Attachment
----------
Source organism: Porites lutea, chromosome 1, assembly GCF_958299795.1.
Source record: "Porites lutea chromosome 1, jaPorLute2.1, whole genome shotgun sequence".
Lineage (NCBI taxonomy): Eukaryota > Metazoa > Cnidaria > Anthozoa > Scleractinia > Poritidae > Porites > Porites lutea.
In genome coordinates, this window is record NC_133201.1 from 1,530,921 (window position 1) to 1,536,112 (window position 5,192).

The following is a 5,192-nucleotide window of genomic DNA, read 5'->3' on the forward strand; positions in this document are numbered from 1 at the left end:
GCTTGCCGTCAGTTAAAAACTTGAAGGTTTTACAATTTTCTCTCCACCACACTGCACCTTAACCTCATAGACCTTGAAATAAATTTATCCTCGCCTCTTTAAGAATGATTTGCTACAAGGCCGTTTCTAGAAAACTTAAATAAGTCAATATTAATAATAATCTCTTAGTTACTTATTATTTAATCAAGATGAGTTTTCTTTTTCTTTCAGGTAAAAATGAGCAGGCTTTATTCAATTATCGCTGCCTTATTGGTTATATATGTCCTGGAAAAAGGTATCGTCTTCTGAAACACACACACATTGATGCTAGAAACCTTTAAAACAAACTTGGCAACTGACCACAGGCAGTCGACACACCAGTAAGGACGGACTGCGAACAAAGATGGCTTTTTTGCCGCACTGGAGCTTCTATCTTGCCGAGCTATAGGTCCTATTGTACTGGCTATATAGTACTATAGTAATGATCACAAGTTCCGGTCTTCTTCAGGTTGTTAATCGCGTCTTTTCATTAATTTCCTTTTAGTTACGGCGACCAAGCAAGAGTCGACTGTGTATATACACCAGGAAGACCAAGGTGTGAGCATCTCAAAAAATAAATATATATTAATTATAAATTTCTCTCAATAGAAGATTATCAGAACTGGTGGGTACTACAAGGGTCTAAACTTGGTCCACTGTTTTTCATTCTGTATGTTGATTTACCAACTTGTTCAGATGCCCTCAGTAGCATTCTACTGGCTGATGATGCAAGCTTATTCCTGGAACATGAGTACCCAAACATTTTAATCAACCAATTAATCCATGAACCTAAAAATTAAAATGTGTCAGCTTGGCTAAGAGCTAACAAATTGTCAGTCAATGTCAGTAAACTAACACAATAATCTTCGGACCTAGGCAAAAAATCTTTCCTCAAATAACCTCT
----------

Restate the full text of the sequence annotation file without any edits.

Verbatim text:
Source organism: Porites lutea, chromosome 1, assembly GCF_958299795.1.
Source record: "Porites lutea chromosome 1, jaPorLute2.1, whole genome shotgun sequence".
Lineage (NCBI taxonomy): Eukaryota > Metazoa > Cnidaria > Anthozoa > Scleractinia > Poritidae > Porites > Porites lutea.
In genome coordinates, this window is record NC_133201.1 from 1,530,921 (window position 1) to 1,536,112 (window position 5,192).

The following is a 5,192-nucleotide window of genomic DNA, read 5'->3' on the forward strand; positions in this document are numbered from 1 at the left end:
GCTTGCCGTCAGTTAAAAACTTGAAGGTTTTACAATTTTCTCTCCACCACACTGCACCTTAACCTCATAGACCTTGAAATAAATTTATCCTCGCCTCTTTAAGAATGATTTGCTACAAGGCCGTTTCTAGAAAACTTAAATAAGTCAATATTAATAATAATCTCTTAGTTACTTATTATTTAATCAAGATGAGTTTTCTTTTTCTTTCAGGTAAAAATGAGCAGGCTTTATTCAATTATCGCTGCCTTATTGGTTATATATGTCCTGGAAAAAGGTATCGTCTTCTGAAACACACACACATTGATGCTAGAAACCTTTAAAACAAACTTGGCAACTGACCACAGGCAGTCGACACACCAGTAAGGACGGACTGCGAACAAAGATGGCTTTTTTGCCGCACTGGAGCTTCTATCTTGCCGAGCTATAGGTCCTATTGTACTGGCTATATAGTACTATAGTAATGATCACAAGTTCCGGTCTTCTTCAGGTTGTTAATCGCGTCTTTTCATTAATTTCCTTTTAGTTACGGCGACCAAGCAAGAGTCGACTGTGTATATACACCAGGAAGACCAAGGTGTGAGCATCTCAAAAAATAAATATATATTAATTATAAATTTCTCTCAATAGAAGATTATCAGAACTGGTGGGTACTACAAGGGTCTAAACTTGGTCCACTGTTTTTCATTCTGTATGTTGATTTACCAACTTGTTCAGATGCCCTCAGTAGCATTCTACTGGCTGATGATGCAAGCTTATTCCTGGAACATGAGTACCCAAACATTTTAATCAACCAATTAATCCATGAACCTAAAAATTAAAATGTGTCAGCTTGGCTAAGAGCTAACAAATTGTCAGTCAATGTCAGTAAACTAACACAATAATCTTCGGACCTAGGCAAAAAATCTTTCCTCAAATAACCTCT